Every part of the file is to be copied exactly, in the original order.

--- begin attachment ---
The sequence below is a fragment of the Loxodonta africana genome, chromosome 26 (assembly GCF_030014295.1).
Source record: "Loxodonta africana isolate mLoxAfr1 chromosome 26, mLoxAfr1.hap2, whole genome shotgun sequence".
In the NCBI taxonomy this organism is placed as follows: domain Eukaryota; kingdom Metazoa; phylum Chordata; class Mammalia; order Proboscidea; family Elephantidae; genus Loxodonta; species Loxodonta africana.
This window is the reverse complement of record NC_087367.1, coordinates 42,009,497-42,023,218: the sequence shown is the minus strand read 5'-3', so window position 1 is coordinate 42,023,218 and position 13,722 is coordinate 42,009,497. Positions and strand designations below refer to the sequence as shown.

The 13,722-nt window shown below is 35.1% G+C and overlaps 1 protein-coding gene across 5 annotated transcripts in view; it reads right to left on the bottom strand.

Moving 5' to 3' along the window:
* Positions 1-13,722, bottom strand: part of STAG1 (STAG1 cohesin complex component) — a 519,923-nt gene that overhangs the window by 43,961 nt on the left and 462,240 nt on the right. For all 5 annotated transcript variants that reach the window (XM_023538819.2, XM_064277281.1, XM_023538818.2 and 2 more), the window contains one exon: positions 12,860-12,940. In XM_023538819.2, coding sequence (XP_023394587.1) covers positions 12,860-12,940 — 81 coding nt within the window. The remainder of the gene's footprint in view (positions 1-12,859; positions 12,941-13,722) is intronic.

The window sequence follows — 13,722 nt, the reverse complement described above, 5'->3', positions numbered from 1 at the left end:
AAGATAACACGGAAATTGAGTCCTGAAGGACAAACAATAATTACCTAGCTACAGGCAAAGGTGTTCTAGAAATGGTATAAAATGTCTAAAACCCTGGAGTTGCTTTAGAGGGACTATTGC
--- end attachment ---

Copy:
The sequence below is a fragment of the Loxodonta africana genome, chromosome 26 (assembly GCF_030014295.1).
Source record: "Loxodonta africana isolate mLoxAfr1 chromosome 26, mLoxAfr1.hap2, whole genome shotgun sequence".
In the NCBI taxonomy this organism is placed as follows: domain Eukaryota; kingdom Metazoa; phylum Chordata; class Mammalia; order Proboscidea; family Elephantidae; genus Loxodonta; species Loxodonta africana.
This window is the reverse complement of record NC_087367.1, coordinates 42,009,497-42,023,218: the sequence shown is the minus strand read 5'-3', so window position 1 is coordinate 42,023,218 and position 13,722 is coordinate 42,009,497. Positions and strand designations below refer to the sequence as shown.

The 13,722-nt window shown below is 35.1% G+C and overlaps 1 protein-coding gene across 5 annotated transcripts in view; it reads right to left on the bottom strand.

Moving 5' to 3' along the window:
* Positions 1-13,722, bottom strand: part of STAG1 (STAG1 cohesin complex component) — a 519,923-nt gene that overhangs the window by 43,961 nt on the left and 462,240 nt on the right. For all 5 annotated transcript variants that reach the window (XM_023538819.2, XM_064277281.1, XM_023538818.2 and 2 more), the window contains one exon: positions 12,860-12,940. In XM_023538819.2, coding sequence (XP_023394587.1) covers positions 12,860-12,940 — 81 coding nt within the window. The remainder of the gene's footprint in view (positions 1-12,859; positions 12,941-13,722) is intronic.

The window sequence follows — 13,722 nt, the reverse complement described above, 5'->3', positions numbered from 1 at the left end:
AAGATAACACGGAAATTGAGTCCTGAAGGACAAACAATAATTACCTAGCTACAGGCAAAGGTGTTCTAGAAATGGTATAAAATGTCTAAAACCCTGGAGTTGCTTTAGAGGGACTATTGC